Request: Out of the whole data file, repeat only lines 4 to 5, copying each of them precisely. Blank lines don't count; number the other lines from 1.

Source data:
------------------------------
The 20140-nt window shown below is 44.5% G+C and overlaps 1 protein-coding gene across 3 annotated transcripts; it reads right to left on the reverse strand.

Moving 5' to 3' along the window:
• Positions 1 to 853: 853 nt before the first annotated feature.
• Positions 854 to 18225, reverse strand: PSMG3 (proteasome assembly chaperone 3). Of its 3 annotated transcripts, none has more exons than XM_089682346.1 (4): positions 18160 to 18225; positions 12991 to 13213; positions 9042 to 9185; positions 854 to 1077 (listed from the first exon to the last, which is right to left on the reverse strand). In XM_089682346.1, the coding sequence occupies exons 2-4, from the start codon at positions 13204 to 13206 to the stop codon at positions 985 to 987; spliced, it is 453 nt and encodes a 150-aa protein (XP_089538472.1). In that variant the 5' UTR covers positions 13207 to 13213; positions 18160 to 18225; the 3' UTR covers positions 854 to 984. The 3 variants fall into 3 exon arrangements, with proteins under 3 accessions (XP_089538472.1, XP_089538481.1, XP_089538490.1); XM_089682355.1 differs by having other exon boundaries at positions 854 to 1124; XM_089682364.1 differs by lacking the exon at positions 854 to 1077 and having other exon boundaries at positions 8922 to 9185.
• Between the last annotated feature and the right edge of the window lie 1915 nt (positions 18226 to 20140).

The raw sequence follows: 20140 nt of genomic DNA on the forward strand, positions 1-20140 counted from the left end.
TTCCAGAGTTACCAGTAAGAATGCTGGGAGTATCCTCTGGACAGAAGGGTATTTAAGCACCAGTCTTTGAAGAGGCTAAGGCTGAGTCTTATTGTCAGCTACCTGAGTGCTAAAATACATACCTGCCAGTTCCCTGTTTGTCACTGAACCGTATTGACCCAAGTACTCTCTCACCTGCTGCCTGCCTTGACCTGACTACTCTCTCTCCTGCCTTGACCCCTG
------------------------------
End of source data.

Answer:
• Positions 854 to 18225, reverse strand: PSMG3 (proteasome assembly chaperone 3). Of its 3 annotated transcripts, none has more exons than XM_089682346.1 (4): positions 18160 to 18225; positions 12991 to 13213; positions 9042 to 9185; positions 854 to 1077 (listed from the first exon to the last, which is right to left on the reverse strand). In XM_089682346.1, the coding sequence occupies exons 2-4, from the start codon at positions 13204 to 13206 to the stop codon at positions 985 to 987; spliced, it is 453 nt and encodes a 150-aa protein (XP_089538472.1). In that variant the 5' UTR covers positions 13207 to 13213; positions 18160 to 18225; the 3' UTR covers positions 854 to 984. The 3 variants fall into 3 exon arrangements, with proteins under 3 accessions (XP_089538472.1, XP_089538481.1, XP_089538490.1); XM_089682355.1 differs by having other exon boundaries at positions 854 to 1124; XM_089682364.1 differs by lacking the exon at positions 854 to 1077 and having other exon boundaries at positions 8922 to 9185.
• Between the last annotated feature and the right edge of the window lie 1915 nt (positions 18226 to 20140).